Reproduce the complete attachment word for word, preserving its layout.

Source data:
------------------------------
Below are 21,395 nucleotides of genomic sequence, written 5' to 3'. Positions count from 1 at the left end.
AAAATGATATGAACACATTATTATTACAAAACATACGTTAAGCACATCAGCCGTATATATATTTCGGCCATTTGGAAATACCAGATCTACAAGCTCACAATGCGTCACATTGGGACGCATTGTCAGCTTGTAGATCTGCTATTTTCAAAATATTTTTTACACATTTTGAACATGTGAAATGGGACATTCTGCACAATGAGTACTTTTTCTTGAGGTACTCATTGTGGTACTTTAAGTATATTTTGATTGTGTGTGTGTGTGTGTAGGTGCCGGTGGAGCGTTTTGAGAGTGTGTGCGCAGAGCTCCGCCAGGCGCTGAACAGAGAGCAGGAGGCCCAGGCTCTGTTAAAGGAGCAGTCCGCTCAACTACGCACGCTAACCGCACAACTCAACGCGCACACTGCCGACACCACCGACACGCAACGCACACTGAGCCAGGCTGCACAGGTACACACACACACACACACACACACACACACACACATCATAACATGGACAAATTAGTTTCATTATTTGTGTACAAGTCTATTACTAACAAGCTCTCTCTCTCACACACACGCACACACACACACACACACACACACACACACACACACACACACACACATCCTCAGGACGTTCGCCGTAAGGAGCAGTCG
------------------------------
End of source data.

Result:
Below are 21,395 nucleotides of genomic sequence, written 5' to 3'. Positions count from 1 at the left end.
AAAATGATATGAACACATTATTATTACAAAACATACGTTAAGCACATCAGCCGTATATATATTTCGGCCATTTGGAAATACCAGATCTACAAGCTCACAATGCGTCACATTGGGACGCATTGTCAGCTTGTAGATCTGCTATTTTCAAAATATTTTTTACACATTTTGAACATGTGAAATGGGACATTCTGCACAATGAGTACTTTTTCTTGAGGTACTCATTGTGGTACTTTAAGTATATTTTGATTGTGTGTGTGTGTGTGTAGGTGCCGGTGGAGCGTTTTGAGAGTGTGTGCGCAGAGCTCCGCCAGGCGCTGAACAGAGAGCAGGAGGCCCAGGCTCTGTTAAAGGAGCAGTCCGCTCAACTACGCACGCTAACCGCACAACTCAACGCGCACACTGCCGACACCACCGACACGCAACGCACACTGAGCCAGGCTGCACAGGTACACACACACACACACACACACACACACACACACATCATAACATGGACAAATTAGTTTCATTATTTGTGTACAAGTCTATTACTAACAAGCTCTCTCTCTCACACACACGCACACACACACACACACACACACACACACACACACACACACACACACATCCTCAGGACGTTCGCCGTAAGGAGCAGTCG